It occurred to me the other day that we lost more than we can imagine when we got kitchen dishwashers.
Perhaps we throw some peace away when we toss the soiled dinner plates into the washer. And, most certainly, we’ve given up some praying time and this would also mean that “Amazing Grace” isn’t being sung nearly as much as it once was.
This I thought when I was at Mama’s house one day. I’d been there to write, outlining a new book. She never had a dishwasher. In the beginning, it was a luxury and no luxuries were ever bought in the house of my growing up. Later, when we children could have pitched in together and bought one, there was no place in the tiny house to put it or hook it up.
So, we continued to wash dishes by hand. Every Christmas when we gathered home, there were a lot of dishes, pots and pans to wash. We never used paper plates. Mama didn’t believe in the cost—when she had free pottery to use – plus she, like I, find it hard to use something once and throw it away. She would probably have tried to wash the paper plates so she could reuse them.
In his older years, Daddy took up dishwashing. On special occasions only. But when we had met for a big family meal – at Mama’s, my sister’s or my house – Daddy would rise from the table, saunter over to the kitchen sink (Daddy never drove fast or walked fast. He lingered in the moment) and start running hot water, pour in the soap and drop the dishes and silverware in to soak a couple of minutes. He’d even put an apron on to protect his dark dress pants.
“Daddy, we can put those in the dishwasher,” someone would offer.
“Yu’uns just leave me alone and let me wash dishes. I did this in Navy in World War II. I ain’t forgot how.”
He washed, without a word, until the kitchen was clean. And, then he removed his apron, so proud of himself. I remember watching one day as he dried his hands on a cotton dish towel. His hands were farmer hard and calloused with car grease tattoed under his nails. I think of those hands, of the briar bushes he pulled up, the calves he helped birthed, the carburetors he took apart and reassembled and of the frail china dishes he gently washed, every time I recall a line Daddy used often in his humble prayers, “Oh Lord, please bless the workings of our hands.”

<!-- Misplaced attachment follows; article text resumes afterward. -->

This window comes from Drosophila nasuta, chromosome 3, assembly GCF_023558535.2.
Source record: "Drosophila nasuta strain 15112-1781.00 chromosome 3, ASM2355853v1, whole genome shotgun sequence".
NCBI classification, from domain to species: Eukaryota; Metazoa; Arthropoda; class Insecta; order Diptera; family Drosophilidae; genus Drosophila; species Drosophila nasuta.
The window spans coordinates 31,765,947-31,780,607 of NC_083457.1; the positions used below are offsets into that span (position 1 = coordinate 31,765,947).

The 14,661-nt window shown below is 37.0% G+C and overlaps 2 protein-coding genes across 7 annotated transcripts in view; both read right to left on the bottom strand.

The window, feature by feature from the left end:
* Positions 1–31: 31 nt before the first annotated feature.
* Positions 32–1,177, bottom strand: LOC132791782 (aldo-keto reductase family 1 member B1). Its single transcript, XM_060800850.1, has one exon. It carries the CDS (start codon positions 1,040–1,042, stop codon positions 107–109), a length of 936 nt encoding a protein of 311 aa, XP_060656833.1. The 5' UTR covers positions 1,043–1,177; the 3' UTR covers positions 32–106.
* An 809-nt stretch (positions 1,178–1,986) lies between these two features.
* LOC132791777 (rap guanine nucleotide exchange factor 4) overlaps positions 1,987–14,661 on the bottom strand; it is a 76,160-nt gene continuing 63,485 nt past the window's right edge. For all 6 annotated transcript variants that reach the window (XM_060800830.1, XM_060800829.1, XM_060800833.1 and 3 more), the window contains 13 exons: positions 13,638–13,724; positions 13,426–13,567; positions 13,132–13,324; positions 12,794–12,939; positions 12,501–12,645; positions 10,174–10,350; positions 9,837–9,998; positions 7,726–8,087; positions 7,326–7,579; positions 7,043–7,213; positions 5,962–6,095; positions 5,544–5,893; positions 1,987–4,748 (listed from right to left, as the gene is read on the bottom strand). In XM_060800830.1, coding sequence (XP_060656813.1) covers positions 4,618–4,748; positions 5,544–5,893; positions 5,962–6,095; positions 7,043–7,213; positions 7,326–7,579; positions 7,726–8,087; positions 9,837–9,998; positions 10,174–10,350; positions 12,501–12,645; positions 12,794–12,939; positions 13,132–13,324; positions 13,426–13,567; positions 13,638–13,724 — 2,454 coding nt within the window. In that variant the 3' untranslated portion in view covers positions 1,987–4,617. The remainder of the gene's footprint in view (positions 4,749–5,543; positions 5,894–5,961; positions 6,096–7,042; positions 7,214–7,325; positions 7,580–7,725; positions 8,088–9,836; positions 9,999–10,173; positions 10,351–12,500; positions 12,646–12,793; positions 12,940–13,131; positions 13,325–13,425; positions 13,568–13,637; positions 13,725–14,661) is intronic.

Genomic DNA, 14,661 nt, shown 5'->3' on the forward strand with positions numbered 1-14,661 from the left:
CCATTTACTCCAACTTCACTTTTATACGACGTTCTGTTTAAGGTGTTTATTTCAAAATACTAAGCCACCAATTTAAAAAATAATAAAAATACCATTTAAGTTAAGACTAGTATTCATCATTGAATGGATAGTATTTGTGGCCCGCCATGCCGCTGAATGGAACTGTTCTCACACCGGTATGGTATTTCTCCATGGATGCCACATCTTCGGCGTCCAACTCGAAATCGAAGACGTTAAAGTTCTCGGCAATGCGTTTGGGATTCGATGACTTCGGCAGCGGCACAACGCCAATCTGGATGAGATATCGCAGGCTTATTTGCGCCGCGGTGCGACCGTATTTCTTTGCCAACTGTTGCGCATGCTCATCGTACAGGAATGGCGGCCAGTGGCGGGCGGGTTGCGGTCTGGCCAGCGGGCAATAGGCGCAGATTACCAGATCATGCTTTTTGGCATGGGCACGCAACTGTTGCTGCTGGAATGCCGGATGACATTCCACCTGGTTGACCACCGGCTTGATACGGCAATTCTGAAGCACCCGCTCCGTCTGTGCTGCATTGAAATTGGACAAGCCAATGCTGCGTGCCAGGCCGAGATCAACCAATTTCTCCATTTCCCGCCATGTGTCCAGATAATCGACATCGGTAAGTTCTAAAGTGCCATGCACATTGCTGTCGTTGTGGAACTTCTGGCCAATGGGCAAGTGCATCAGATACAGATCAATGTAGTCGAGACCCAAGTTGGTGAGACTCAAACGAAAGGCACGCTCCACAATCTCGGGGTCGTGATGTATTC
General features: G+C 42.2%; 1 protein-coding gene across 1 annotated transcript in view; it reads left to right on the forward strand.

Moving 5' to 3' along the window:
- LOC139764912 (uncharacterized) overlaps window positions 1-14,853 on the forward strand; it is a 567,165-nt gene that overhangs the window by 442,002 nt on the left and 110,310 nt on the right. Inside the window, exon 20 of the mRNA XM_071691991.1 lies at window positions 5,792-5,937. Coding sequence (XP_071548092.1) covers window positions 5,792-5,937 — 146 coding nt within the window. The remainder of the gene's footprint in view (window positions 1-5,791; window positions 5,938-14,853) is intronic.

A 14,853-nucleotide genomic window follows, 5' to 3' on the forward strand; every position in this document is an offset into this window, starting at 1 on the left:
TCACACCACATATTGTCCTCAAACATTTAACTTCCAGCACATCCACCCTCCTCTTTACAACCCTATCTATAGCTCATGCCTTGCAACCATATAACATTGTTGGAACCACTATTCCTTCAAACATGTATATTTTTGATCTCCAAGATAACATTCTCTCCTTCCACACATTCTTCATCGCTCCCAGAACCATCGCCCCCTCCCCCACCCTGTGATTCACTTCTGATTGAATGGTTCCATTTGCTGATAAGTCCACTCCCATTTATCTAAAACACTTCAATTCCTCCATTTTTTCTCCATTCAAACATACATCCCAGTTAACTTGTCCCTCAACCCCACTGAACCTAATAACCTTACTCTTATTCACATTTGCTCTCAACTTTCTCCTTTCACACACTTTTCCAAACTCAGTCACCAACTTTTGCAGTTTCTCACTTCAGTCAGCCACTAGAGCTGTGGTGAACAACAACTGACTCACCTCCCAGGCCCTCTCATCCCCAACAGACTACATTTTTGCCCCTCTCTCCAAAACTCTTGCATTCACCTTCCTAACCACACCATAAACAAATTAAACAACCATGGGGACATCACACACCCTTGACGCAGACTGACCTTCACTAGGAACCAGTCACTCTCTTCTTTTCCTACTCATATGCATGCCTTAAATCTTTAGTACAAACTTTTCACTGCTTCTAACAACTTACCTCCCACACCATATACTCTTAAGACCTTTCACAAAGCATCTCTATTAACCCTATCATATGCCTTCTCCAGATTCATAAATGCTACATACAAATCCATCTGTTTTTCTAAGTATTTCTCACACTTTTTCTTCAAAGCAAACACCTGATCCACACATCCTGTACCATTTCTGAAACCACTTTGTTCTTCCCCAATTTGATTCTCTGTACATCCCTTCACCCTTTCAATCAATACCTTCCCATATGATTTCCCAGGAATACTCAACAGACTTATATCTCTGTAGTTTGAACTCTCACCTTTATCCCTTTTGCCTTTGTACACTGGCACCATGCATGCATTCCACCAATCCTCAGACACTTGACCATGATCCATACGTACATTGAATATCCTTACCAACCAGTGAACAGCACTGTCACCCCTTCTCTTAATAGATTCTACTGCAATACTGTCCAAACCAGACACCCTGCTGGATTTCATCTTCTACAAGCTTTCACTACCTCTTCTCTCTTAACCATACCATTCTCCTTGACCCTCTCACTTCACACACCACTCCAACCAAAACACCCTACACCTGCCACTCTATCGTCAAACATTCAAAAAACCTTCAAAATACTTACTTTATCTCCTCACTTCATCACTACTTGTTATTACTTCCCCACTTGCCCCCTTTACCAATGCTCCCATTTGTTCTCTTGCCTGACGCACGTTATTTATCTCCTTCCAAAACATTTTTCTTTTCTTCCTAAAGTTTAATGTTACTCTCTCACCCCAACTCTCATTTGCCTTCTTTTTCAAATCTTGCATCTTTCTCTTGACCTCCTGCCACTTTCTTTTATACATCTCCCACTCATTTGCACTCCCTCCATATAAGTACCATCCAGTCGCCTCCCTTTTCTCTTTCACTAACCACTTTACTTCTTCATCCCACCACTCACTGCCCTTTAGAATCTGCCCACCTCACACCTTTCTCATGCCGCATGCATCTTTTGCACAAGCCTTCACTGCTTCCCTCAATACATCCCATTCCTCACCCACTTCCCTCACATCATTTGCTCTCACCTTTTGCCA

There in Mama’s kitchen I stood, looking out through the old-fashioned roll out windows that provide a long, generous look into the yard, the pasture and down toward the creek. As I washed, I could see in my mind’s eye, Mama doing dishes, her lips moving silently as she worked. Many times, she was praying. Other times, just talking things out with herself. I do this, too. I love to talk aloud to myself when I’m working out a story or just figuring out the challenges of life.
One morning when I was in high school, I came into the kitchen to find Mama standing at the sink, looking out toward the pasture.
She turned to see me and smiled. “Come looky here.” She motioned me over. “We got us a brand new baby calf. The mama’s cleaning him up now.”
In silence, shoulder-to-shoulder, we stood and appreciated nature and how God replenishes the earth. It was a few minutes before Mama shook herself out of the moment and said, “I gotta get breakfast fixed.”
If she’d been loading a dishwasher instead of washing out a cast iron skillet, she probably never would have noticed that red and white mama and calf.
And, in that event, I would certainly be short a precious memory.
Ronda Rich is the best-selling author of Mark My Words: A Memoir of Mama. Visit www.rondarich.com to sign up for her free weekly newsletter.